Understanding the causes and effects of processes in karst environment, of dynamic interactions between them, and of complex feedback mechanisms requires multi- and interdisciplinary scientific approaches. The importance of the Karst Research programme lies in development of karstology as a special branch of science, in which knowledge of different disciplines (e.g. geography, geology, chemistry, physics, biology) are intertwined. We study karst comprehensively as a three-dimensional space in which we explore interactions between rocks, soils, water, air and living organisms. Our involvement in international scientific circles is a foundation for the development of the leading karstology. It enables us to constantly exchange and test new ideas with renowned karst researchers. In the next research period, we will focus on the following specific topics that are considered breakthrough topics in science: understand the processes of formation and development of surface karst features and caves; groundwater flow, and transport of soluble and insoluble substances, air, and energy; and understand karst ecology, biology, and distribution of organisms. Modernly designed laboratory and computer models of karst surface formation will enable a comprehensive understanding of its evolution and not, as was mostly the case so far, a description of the current condition. They will enable comparison of evolution on different carbonate rocks and under different conditions. Based on field research and using modern tools, we will gain new knowledge of structural and geological composition of karst terrains, improving our understanding of the impact of tectonic structures on the evolution of the karst surface and of subterranean features. We will develop globally unique approach, which bases on an interdisciplinary analysis of sediments and construction of chronostratigraphic and palaeoclimatic profiles, supported by magnetostratigraphic correlations and use of calibrated dating methods. The research results will provide continuous records of karstification processes and of climate and tectonic events occurring in different periods of the Cenozoic. Analyses of sedimentary sequences, which include flowstones, allogenic sediments and palaeontological remains, will have a potential for improving our chronological understanding and of the age of processes within the region and worldwide. The close integration of the geological and speleological research results, data from the monitoring network of hydrological measurements, artificial and natural tracers, and of the results supported by computer models of the groundwater flow and mass transport of in karst, which will be employed in the new programme period, will bring considerable progress in the research of karst aquifers. Such a comprehensive approach is innovative on a global scale. We will stem from our knowledge of aquifer geometry and of hydrological connections at the local scale; the expected result will be a better understanding of the aquifer's hydraulic properties and an improved conceptual model of the aquifer on the regional scale. Based on that, we will build a better understanding of the characteristics of the transport of contaminants (e.g. heavy metals, microplastics, microorganisms) through the karst aquifer, which is a prerequisite for the proper protection and preservation of the karst water resources quality. We will also focus on the composition of the atmosphere and the dynamics of airflow in the karst vadose zone. We will determine the mechanisms and factors influencing dynamics and properties of subterranean atmosphere, and atmosphere's impact on karstification processes. We will assess the impact of tourism on the microclimate of show caves and compare the impact of visitors on the cave climate prior to the COVID-19 pandemic, when visits were booming, and during the pandemic, when the caves were closed. The identification and evaluation of the consequences of anthropogenic impacts on structure and dynamics of specific subterranean species and populations caused by tourist use of caves will be based on speleobiological information we are gathering. It is a well-known fact that karst and caves provide extreme living conditions to certain organisms. Despite the intensive development of the biology of subterranean habitats in recent years, certain areas are still relatively poorly researched, e.g. the evolution, ecology and biology of subterranean species, species distribution, etc. This gap will be filled in the next research period. We will select karst ecosystems as a model for studying the adaptation of organisms to the subterranean environment, their life cycles, the preservation and exchange of genetic information, and the role of microorganisms in natural processes. In addition, we will edit and publish the international IF journal Acta Carsologica, thus ensuring the preservation and development of karstological publishing. Being part of the European research infrastructure eLTER ESFRI, LifeWatch ERIC and EPOS ERIC allowed us to acquire state-of-the-art research equipment that enables us to achieve breakthrough research results. Seeing that we have created a great deal of digital research data over the last 20 years, we will combine them in a newly designed Karstological Database and harmonize them with the FAIR principles. The basic concepts of the database will be usable as models for other karst-rich countries. This way, we will open up the possibilities of interdisciplinary research in the rapidly developing field of spatial research on a global scale, and of development of new research directions. The proposed research will be a significant upgrade of previous and ongoing national and international projects. The programme will follow the research trends in different scientific fields, set forth guidelines for the development of international scientific approaches, and promote the development of karstological knowledge worldwide.
Significance for the country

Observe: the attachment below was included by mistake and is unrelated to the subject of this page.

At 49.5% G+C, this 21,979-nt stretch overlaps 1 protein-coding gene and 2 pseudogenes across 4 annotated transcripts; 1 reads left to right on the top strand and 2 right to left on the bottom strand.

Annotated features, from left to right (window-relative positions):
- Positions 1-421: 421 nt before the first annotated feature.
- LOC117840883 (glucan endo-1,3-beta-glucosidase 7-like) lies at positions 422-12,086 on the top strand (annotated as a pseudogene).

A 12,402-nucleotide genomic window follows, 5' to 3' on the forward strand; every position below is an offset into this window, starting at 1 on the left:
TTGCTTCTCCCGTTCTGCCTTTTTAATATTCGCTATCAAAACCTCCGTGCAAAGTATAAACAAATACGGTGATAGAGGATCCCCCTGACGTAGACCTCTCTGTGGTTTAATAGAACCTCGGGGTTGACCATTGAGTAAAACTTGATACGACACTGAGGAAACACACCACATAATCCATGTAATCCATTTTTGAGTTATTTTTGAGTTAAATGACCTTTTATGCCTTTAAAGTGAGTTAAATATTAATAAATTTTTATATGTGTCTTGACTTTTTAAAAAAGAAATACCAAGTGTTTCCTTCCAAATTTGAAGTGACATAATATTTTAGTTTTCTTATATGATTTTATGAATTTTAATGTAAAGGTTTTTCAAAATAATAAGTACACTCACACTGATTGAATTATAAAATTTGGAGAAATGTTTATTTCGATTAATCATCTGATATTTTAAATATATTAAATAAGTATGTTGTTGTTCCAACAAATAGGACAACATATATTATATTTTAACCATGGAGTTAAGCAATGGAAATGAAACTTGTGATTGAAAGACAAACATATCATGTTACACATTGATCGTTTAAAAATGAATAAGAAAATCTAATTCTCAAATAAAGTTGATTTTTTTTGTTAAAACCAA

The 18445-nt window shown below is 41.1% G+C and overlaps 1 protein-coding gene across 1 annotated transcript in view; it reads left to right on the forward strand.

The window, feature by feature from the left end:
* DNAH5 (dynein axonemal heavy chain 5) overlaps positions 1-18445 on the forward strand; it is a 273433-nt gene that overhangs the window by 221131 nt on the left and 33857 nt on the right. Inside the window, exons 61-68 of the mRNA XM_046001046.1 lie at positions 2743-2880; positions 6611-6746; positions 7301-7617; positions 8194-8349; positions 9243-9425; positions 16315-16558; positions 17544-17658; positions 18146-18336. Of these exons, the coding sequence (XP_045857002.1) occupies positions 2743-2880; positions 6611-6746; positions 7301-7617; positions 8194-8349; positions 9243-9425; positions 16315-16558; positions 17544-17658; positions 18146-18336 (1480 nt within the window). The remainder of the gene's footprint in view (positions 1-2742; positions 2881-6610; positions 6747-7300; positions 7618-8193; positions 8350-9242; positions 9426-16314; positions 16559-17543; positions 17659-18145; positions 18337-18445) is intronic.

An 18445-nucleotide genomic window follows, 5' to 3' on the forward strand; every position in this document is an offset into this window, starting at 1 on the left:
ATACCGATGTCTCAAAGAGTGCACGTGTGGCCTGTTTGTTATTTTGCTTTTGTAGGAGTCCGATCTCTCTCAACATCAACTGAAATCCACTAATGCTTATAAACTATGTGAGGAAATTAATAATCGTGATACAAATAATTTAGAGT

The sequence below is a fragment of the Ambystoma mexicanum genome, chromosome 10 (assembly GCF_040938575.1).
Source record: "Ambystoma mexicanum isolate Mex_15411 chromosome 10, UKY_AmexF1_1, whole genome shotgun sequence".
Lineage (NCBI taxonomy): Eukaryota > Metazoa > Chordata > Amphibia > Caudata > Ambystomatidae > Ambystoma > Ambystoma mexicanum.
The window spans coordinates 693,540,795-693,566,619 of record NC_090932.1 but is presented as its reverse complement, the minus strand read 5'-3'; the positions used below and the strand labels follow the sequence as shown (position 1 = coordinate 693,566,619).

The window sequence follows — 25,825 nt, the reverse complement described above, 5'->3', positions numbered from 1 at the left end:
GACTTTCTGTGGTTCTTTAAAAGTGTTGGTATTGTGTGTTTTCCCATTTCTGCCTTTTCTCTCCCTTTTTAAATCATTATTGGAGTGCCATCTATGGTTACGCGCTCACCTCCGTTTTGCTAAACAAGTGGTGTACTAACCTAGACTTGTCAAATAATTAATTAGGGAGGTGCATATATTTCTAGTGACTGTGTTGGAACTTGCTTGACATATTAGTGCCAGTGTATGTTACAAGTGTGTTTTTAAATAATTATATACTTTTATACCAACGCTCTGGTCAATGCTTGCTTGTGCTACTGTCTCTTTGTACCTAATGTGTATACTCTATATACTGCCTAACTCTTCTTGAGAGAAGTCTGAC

The research we are conducting under the Karst Research programme addresses the bulk of global social challenges: the supply of drinking water and green energy; sustainable management of natural resources; adapting to the effects of environmental changes; personnel development. The research results will primarily serve the public interest, as they are important for raising the overall quality of life. In 2015, the World Economic Forum found that the lack of quality water will greatly affect the economy and society. Karst water resources are also exposed to various risks. The proposed research will enable better understanding of the characteristics of the groundwater flow and transport of substances in karst aquifers, which is a prerequisite for their proper use and protection. The findings obtained will be important for ensuring safe access to drinking water in Slovenia, where half of the drinking water needs are met by karst aquifers. As it is estimated that they cover about a quarter of the needs on the global scale, and as much as half of the needs in Europe, the main concepts will be transferable to other karst-rich countries. The special geological, geomorphological, hydrological, pedological, botanical and zoological conditions are the reason that karst contains very important natural heritage sites. On account of its specific processes, the karst is highly sensitive to contamination or destruction. Once karst landscape has been degraded, it is very hard or impossible to restore its original condition. Owing to uncontrolled human actions, negative impacts are becoming increasingly common and extensive, but only understanding of karst is a prerequisite for its protection. By performing regular karstological supervision, discovering and studying karst features for more than 40 years, we are participating in the planning and monitoring of the construction of traffic roads which pass through karst, and are looking for technological and sustainable solutions. We help bridge karst structures and ensure that they are preserved as much as possible. Special attention is focused on the impact of construction on karst aquifers. In the future, we will continue our karstological monitoring and facilitate the search for the best technological solutions for the construction of the second track of the Divača - Koper railway line, the most important construction project in the country. As cave tourism is becoming an increasingly important sector at home and abroad. We will continue our monitoring of tourist use of caves (e.g. Postojnska Jama, Škocjanske Jame) in the next programme period. That way, we will help to maintain the good ecological status of the caves, and prepare and potentially carry out additional mitigation measures, e.g. reducing the footprint of tourists and light eutrophication, and environmentally friendly maintenance of cave infrastructure. We expect that the above-mentioned research will provide information that is needed for the long-term planning of cave management, and will help to mitigate the effects of mass tourism, and to achieve the sustainable use of show caves in Slovenia and elsewhere. Based on biological inventorying and a survey of the condition, we will make a key contribution to understanding the dynamics of the karst environment and envisage potential scenarios that will affect the health of ecosystems and people, which is in line with the national strategy "One Health". An important objective of the programme is the transfer of knowledge from the research to the management level. The findings relevant for a more effective protection of natural karst resources will be useful for the authorities regulating the norms and conditions of environmental protection at national or local level. The legislation regulating the conservation and protection of the natural environment, development planning, water supply, other anthropogenic activities and infrastructure, and especially the development of the economy, often turns out to be insufficient for karst areas, which is a common problem in Slovenia and Europe. Our activities will provide the government with new scientific perspectives and expert recommendations for spatial planning adapted to environmental changes, as well as additional knowledge of the sustainable management of natural resources. We will present our results to the broader expert community also at the annual International Karstological School. Since 1965, the Karst Research Institute has functioned as the seat of the International Union of Speleology, which unites speleologists and cavers throughout the world, promotes cooperation between academic and technical speleologists of different nationalities to ensure development and harmonization of international speleology in all its scientific, technical, cultural and economic aspects. The scientific experience and knowledge gained under the research programme will be incorporated into the study programmes of various higher education institutions, where programme members group are active as lecturers and mentors. By developing our own study programmes, such as the master's study programme Earth and Environmental Sciences and the doctoral study programme Environmental and Regional Studies at the Postgraduate School ZRC SAZU, we are also enabling the development of new personnel and human resources. The doctoral study programme Karstology, which was developed by programme members, has been accredited at the Graduate School, University of Nova Gorica, and established as the UNESCO Chair on Karst Education. It offers doctoral scholarships to candidates from countries on the OECD's DAC List of ODA Recipients. The proposed activities are harmonized with national research and development programme. The results will contribute to increasing competitiveness and innovativeness of Slovenia in the field of natural heritage protection and will be important for Slovenia's reputation as a karst and karstological country.